“Seeker sensitive” is absurd language for a Calvinist to even speak about.  Supposedly the lost have no ability to seek God.  They are totally depraved and God must give them faith so they can be part of the elect.

13.                It preaches a diluted gospel at best.
Sin, repentance, the cross, or the empty tomb is noticeably rarely mentioned.  The Gospel definitely is not explained, yet the book is supposed to be for both sinner and saint.

My beef with the book is, “where’s the cross?”

14.                If you use this book as a textbook, you are not marking and avoiding false teachers, but rather promoting a denominational preacher.  You are making him an authority and expert on a subject that he knows little about.

15.                Any book outside the Bible that is well received for Bible study by Churches of all persuasions must be suspect.

16.                To use this book is to follow the philosophy that the end justifies the means.
A book filled with abused Scriptures, false concepts, easy believism, Calvinism and faith-only doctrine as a means to an end cannot produce more good fruit than harm.

17.                Our Churches are turning Baptists in their doctrine, they are joining Baptists Church Associations, they are inviting in Baptist ministers to our conventions and colleges and they are using books by Baptist authors for study guides.
Think of the foolishness of doing that.  “Repent and be Baptists” is the cry of our Churches.  I for one protest solemnly.  Our Churches do not do anything to alarm the flock but invite their Pastors in to feed them.  Some Elders and Preachers are going to have a lot of explaining to do to the Chief Shepherd.

I could name Churches in my area that is Christian Church or Church of Christ in name only.  They are totally Baptist in doctrine, polity, and vocabulary due to their fads.

18.                Stop and think how absurd it is for a predestinationist who believes that everything ever done is planned of God, to be a pusher of someone to be driven by a purpose.
If God ordained or planned for man to accomplish or be something, mans own drive is worthless and fruitless.  Imagine a predestinated man having to read a mere man’s book to fulfill his destiny.  How could a man choose to have a “purpose driven life” if predestination is true?  It would be like preaching to the elect.  It would be unnecessary.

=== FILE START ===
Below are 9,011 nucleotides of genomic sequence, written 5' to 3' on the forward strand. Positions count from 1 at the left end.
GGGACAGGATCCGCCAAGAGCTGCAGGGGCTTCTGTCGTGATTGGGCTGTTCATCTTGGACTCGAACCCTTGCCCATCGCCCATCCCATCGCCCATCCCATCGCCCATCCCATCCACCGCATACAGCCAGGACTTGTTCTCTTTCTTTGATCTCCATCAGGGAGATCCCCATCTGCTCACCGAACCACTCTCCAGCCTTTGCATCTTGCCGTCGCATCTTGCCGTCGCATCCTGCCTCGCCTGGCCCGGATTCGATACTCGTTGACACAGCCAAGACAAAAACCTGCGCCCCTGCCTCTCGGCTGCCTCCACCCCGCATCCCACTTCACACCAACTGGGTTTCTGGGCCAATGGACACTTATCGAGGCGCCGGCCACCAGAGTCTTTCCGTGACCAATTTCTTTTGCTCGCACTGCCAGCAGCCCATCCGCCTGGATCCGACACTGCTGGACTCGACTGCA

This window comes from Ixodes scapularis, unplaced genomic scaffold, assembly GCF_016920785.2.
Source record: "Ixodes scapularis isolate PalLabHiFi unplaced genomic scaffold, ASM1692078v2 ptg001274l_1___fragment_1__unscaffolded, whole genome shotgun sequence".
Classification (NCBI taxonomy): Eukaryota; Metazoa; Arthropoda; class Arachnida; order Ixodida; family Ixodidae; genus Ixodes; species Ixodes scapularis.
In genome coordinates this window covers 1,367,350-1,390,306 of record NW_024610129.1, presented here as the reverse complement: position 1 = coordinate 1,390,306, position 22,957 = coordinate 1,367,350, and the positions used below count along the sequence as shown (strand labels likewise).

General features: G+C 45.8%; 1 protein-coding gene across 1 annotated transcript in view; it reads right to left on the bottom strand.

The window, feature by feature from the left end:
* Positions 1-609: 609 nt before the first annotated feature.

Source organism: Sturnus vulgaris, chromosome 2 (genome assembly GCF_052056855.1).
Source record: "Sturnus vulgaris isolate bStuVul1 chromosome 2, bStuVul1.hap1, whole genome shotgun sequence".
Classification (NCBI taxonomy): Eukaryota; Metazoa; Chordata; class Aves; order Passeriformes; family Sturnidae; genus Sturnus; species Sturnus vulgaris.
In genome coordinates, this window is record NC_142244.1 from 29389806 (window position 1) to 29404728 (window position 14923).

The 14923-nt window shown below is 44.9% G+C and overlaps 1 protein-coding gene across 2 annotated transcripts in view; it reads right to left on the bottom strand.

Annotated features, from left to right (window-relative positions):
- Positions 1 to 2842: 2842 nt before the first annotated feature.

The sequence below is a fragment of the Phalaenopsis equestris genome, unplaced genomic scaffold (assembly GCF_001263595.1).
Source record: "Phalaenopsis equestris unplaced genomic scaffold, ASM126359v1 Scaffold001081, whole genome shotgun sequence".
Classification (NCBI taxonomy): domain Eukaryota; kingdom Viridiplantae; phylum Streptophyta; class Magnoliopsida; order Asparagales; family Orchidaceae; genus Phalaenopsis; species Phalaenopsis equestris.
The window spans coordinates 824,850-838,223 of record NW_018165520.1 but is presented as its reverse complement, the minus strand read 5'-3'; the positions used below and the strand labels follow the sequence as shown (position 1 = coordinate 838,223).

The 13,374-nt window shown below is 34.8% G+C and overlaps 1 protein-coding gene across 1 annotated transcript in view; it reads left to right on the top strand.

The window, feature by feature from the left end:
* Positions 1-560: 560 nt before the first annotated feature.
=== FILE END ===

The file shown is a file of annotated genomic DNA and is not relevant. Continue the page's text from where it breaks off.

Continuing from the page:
19.                He denies that baptism is essential to salvation or a part of being added to the Church, but it’s merely an initiation.
What?  That’s what an initiation is, “a bringing into.”
Galatians 3:27, “For as many of you as have been baptized into Christ have put on Christ.”

Romans 6:3, “Know ye not, that so many of us as were baptized into Jesus Christ were baptized into his death?”
I Corinthians 12:13, “For by one Spirit are we all baptized into one body, whether we be Jews or Gentiles, whether we be bond or free; and have been all made to drink into one Spirit.”

These show that baptism is into ChristHis death and His body!  Is there salvation anywhere else than in Christ?  How do you get into Christ?  Is baptism not essential?  There are no un-baptized Christians in the Bible.

His chapter on baptism is atrocious.  No wonder our Churches are so mixed up!

20.                It is dangerous for a leadership to recommend a book to its congregation.
The people buy into the book, the author and his concepts and then they are sold on him, and they buy his next book.  So it continues on and on.  Warren had the Purpose Driven Church, now the Purpose Driven Life.  What’s next?  Who knows, but you can depend on our faddish Brethren to seek it out and Standard and College Press to promote it big time, false doctrine and all!